A Ukrainian man who was detained by the Russian army for 45 days after the capture of Mariupol last year decided to take his three children to the Russian capital when he found out from prison that his three children had been sent to Moscow.
Ievhen Mezhevii, 40, went missing with his children Matvii, 13, Sviatoslava, 9, and Oleksandra, 7, on February 24, 2022, the first day of the invasion. He settled in the basement of the Mariupol hospital, which would later be captured by Russian soldiers.
In early April, Ievhen and Matvii said Vanity Fair, the family and hundreds of Ukrainians who lived there were taken to the village of Vinohradne on the outskirts to seek refuge from the bombings and fighting. After examining Ievhen’s documents and finding that he had served in the army between 2016 and 2019, they moved him and his children to a separate cell.
Later, they were separated: Ivan was in custody for a month and a half, and it was not known where his children had gone. When he got out of the Olanvinka prison, where the Russians had long used Ukrainian prisoners of war, he went to Donetsk, where his papers were, and where he hoped to get information about the children’s whereabouts.
Arriving in the city, Ievhen retrieved his documents, but an official of the self-proclaimed Donetsk People’s Republic informed him that the children’s birth certificates were missing. “Your children flew to the Moscow region at five o’clock this morning for a vacation in the Poliani countryside,” the woman reportedly said.
At first, Ievhen says he was “obsessed” with the information, but after a while he calmed down while talking to his children on the cell phone. He planned to look for a job and already had some money in his pocket, to contact the camp in Russia so that they would return the children to him.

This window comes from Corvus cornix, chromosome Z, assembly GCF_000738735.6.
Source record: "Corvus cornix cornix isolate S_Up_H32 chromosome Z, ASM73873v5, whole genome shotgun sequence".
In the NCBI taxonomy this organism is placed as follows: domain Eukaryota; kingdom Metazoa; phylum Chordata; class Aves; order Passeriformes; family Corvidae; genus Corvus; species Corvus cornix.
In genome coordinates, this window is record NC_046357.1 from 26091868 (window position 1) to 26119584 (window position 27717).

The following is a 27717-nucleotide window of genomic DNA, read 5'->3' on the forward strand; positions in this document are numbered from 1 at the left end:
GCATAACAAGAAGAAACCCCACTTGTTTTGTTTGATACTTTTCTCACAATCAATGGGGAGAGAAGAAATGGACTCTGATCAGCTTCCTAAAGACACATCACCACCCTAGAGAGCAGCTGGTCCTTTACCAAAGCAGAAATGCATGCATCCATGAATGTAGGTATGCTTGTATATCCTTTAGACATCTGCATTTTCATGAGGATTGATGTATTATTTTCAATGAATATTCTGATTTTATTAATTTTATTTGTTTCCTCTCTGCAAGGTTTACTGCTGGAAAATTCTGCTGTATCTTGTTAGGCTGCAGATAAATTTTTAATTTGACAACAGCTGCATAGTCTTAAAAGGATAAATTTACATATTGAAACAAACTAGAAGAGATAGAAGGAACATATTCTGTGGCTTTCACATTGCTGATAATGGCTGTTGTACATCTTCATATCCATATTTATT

But one day in June, Ivan’s children were called to the library. “There were three women from social services,” Matvey said Vanity Fair. “One of them said, ‘You know, your dad can’t do it right now. We can’t take you [para Donetsk] Because there are fights. So we can send you to a foster home for a while.
The boy was adamant that he would not take any decision without talking to his father first. Matvii called Ievhen and told him he had five days to pick them up before they could be adopted or put into foster care. “I realized I had no time to look for a job. I had to take a risk, go to Russia and get them out of there as soon as possible”, said Ivan Guardian.
As he had no money for the trip, the man sought the help of volunteers, who not only financed the trip, but also wrote a letter in his name asking Vladimir Putin’s office to allow the children to return to Ukraine.
“It was very difficult to enter Russia from the occupied territories. Despite already being in prison for 45 days, I was interrogated repeatedly even though I wanted my children back. But no one wanted to know about it. Finally, I crossed the border and boarded a train to Moscow,” she told the British newspaper.
Ievhen Mezhevii says he was “shocked” when he realized the camp his children were in was “surrounded by high fences and iron gates”. A Vanity FairHe explained that the platform was “controlled by guards with sticks”.
The father of three was forced to fill out a lot of paperwork and was questioned by at least five people, including an official from the Commission for the Protection of Children’s Rights, whose head Maria Lavova-Belova had an arrest warrant issued by the International Criminal Court on Friday.
The eldest son, Matvi, had to fill out a document formally requesting that he and his sisters be transferred back to his father. “A 13-year-old boy had to write this nonsense”, protests Ievhen. “Absolutely ridiculous. But you know what? I don’t want to think about it anymore. To this day I can’t believe what my children and I went through. But luckily I already got them back.
When he left Moscow, Ivan decided that the best thing for the family was to move to Latvia. They currently live in Riga.
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